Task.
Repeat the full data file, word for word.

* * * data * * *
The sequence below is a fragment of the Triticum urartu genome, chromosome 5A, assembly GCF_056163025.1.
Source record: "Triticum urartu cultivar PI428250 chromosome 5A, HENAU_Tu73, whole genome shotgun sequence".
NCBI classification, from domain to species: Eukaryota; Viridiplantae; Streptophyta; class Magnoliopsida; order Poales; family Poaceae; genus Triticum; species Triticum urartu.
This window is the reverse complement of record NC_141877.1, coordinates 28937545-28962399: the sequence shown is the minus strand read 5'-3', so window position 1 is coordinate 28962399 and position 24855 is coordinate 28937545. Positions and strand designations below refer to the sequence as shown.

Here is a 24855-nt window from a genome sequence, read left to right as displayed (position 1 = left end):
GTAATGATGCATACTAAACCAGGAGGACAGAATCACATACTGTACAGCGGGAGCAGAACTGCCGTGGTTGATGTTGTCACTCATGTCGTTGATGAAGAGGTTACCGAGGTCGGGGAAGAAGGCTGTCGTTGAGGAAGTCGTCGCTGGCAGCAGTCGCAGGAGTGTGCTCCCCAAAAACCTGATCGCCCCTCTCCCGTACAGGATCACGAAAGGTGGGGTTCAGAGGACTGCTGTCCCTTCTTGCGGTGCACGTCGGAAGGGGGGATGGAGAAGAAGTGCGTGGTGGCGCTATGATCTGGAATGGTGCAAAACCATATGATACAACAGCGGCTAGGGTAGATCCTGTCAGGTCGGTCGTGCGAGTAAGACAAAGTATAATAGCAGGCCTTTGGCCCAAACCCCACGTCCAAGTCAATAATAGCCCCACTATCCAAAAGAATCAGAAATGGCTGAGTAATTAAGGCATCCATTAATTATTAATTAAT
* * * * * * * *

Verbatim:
The sequence below is a fragment of the Triticum urartu genome, chromosome 5A, assembly GCF_056163025.1.
Source record: "Triticum urartu cultivar PI428250 chromosome 5A, HENAU_Tu73, whole genome shotgun sequence".
NCBI classification, from domain to species: Eukaryota; Viridiplantae; Streptophyta; class Magnoliopsida; order Poales; family Poaceae; genus Triticum; species Triticum urartu.
This window is the reverse complement of record NC_141877.1, coordinates 28937545-28962399: the sequence shown is the minus strand read 5'-3', so window position 1 is coordinate 28962399 and position 24855 is coordinate 28937545. Positions and strand designations below refer to the sequence as shown.

Here is a 24855-nt window from a genome sequence, read left to right as displayed (position 1 = left end):
GTAATGATGCATACTAAACCAGGAGGACAGAATCACATACTGTACAGCGGGAGCAGAACTGCCGTGGTTGATGTTGTCACTCATGTCGTTGATGAAGAGGTTACCGAGGTCGGGGAAGAAGGCTGTCGTTGAGGAAGTCGTCGCTGGCAGCAGTCGCAGGAGTGTGCTCCCCAAAAACCTGATCGCCCCTCTCCCGTACAGGATCACGAAAGGTGGGGTTCAGAGGACTGCTGTCCCTTCTTGCGGTGCACGTCGGAAGGGGGGATGGAGAAGAAGTGCGTGGTGGCGCTATGATCTGGAATGGTGCAAAACCATATGATACAACAGCGGCTAGGGTAGATCCTGTCAGGTCGGTCGTGCGAGTAAGACAAAGTATAATAGCAGGCCTTTGGCCCAAACCCCACGTCCAAGTCAATAATAGCCCCACTATCCAAAAGAATCAGAAATGGCTGAGTAATTAAGGCATCCATTAATTATTAATTAAT